First of all, I have to find out what destructive event has quenched her
passion. It usually takes me roughly 5 minutes. Without any exception, it
boils down to "entropy production" and the complexity which it entails. I
then allow her to give me an indication what constructive event to design.
I then guide her through this event so that she experience an emergence
rather than the previous immergence which quenched her passion. With the
emergence comes its adjoints such as happiness, pryness, fondness and, not
the least, PASSION for the next emergent learning experience.

Here is an example of what I do. It happened last week and I have posted
it to another listserver.

Yesterday evening I was reading a very interesting first, private edition
of a book in the making "Holism and Consciousness: a study in
neuro-holography". My wife and our granddaughter Jessica (5 years) came
back from the gym where Jessica is taking swimming lessons. The swimming
teacher and Jessica do not get along very well. She often wants Jessica to
do things which Jessica considers as dangerous. Jessica uses reason and
not trust to indulge passionately into mysteries.

Jessica was very upset, complaining that she got a stomach ache during the
lesson. I tried to find out what was bothering her, but still do not know.
She also immediately insisted that I should read her a story. I was very
frustrated because I was buzy reading my own story. I then realised that
the advancement of my own creativity is by far not as important as her's,
since the power of creativity lies in its sharing. So I began to read her
a story (in my mother tongue) about the shoemaker and the two naked
dwarfs. (They came secretly in the night to make shoes for him. It is a
story about mystery, reason and trust.)

After the story, she begged me to read another one - the "running up" to
the "edge-of-chaos" now clearly manifestating itself. I said to her "No,
let us discuss this story." I then said to her: "You usually woke up much
earlier than your mother. What do you think will be your mother's reaction
when one day you secretly begin to clean up your room, the sitting room
and the kitchen, but not her room". She said that her mother would think
it was she who did the work. I said to her: "No, you must work very
quietly and then go back to bed. When she wakes you up, you simply deny
anything. Pretend to be as surprised as she is. Since she did not do it,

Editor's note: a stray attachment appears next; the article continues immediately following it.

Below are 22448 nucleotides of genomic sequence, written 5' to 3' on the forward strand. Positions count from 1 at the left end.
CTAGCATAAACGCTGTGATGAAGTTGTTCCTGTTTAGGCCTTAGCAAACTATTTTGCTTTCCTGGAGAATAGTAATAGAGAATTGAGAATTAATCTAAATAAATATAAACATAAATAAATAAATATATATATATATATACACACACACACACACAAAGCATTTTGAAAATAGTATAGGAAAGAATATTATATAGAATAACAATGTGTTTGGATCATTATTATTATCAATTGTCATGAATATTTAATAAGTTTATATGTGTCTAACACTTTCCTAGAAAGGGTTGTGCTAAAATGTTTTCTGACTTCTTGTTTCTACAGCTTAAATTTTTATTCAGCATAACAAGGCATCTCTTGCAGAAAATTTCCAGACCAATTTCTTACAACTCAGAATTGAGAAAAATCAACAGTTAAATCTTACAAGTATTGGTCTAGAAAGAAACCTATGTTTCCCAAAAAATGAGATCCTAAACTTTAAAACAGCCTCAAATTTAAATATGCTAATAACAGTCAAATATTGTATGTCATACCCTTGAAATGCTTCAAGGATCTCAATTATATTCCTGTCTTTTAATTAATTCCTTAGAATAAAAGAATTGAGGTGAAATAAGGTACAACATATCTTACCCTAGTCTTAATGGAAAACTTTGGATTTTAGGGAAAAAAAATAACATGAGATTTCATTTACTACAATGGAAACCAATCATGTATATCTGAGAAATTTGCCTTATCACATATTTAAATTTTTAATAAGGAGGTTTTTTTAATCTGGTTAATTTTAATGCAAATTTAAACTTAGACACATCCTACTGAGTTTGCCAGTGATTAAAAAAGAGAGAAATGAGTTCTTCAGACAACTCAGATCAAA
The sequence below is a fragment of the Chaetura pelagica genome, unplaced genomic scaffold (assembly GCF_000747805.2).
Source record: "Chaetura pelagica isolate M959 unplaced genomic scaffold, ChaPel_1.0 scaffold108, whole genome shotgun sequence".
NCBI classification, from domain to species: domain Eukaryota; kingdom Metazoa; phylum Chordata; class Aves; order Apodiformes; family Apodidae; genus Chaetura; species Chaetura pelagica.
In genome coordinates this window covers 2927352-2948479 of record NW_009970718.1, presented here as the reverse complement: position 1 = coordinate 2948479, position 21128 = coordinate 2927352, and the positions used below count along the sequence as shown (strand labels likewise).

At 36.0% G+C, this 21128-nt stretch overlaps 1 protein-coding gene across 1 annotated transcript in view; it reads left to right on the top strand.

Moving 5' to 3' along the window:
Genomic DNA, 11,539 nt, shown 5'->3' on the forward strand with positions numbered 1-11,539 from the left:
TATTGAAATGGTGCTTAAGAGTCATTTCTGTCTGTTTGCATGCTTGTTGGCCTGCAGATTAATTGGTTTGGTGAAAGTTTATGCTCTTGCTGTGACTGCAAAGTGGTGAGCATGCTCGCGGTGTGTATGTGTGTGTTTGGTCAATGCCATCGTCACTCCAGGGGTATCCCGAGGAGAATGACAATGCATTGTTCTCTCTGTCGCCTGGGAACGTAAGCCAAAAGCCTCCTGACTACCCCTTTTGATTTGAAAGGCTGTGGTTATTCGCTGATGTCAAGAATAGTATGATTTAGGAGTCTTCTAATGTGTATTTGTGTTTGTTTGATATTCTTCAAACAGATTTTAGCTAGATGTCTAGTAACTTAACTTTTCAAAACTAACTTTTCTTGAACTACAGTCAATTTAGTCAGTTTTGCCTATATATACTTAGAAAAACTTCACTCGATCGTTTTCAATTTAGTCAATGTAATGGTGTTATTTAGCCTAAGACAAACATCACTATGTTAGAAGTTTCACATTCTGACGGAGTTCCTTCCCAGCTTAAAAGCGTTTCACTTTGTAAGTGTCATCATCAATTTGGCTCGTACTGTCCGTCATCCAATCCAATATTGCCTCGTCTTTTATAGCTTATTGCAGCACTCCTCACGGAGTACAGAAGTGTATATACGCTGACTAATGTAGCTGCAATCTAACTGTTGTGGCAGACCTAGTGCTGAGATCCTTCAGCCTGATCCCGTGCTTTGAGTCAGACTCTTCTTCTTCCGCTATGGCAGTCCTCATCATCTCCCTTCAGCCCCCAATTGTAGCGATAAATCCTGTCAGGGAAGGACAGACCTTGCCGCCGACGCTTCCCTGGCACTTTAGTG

it will be a mystery only for her." Then a strange thing happened. Jessica
fell for five minutes in a state of deep contemplation, unconscious of the
world around her. Suddenly she looked up to me with bright staring eyes,
saying: "Grandpa, my stomach ache is gone." She ran to the kitchen to find
something to eat. I took up the manuscript to read where I left off. It
was the following (p81):

In practical terms all intervention is adequately covered by the
discipline of neuro-linguistic programming (NLP). The various
techniques used in NLP are directed at upgrading [complexifying]
low integration complexes. When it relates to belief systems,
....., a process called 'mapping across' submodalities can be
used. Those submodalities relating to a positive experience are
identified ..... and anchored. Then those established
submodalities relating to the negative experience ..... are
identified and anchored. When the two anchors are fired
simultaneously, the anchors are "collapsed" and the exisiting
bias of complexes neutralised. The process of new integration
begins and by skillfully drawing on the submodalities of the
positive experience a positive bias is established.

What about learners other than Jessica? My biggest problem is the
socialising of education, big classes, making contact with a student
mainly through an academical subject, not knowing anything of his/her
personality. Thus, whereas in the case of Jessica I immediately search for
the destructive event, in the case of a student I also have to know more
about his/her personailty. Consequently it can easily take me an hour to
find the destructive event and design a suitable constructive event. In
this manner I have helped many students who seemed to have lost their
passion forever, the so-called dropouts.

I want to end this long contribution with the following statement:
"Complexity quenches passion, unless we know how to manage compelxity".
The statement "Passion is infectious." is too reductionistic to be of much

Best wishes


At de Lange Gold Fields Computer Centre for Education University of Pretoria Pretoria, South Africa email: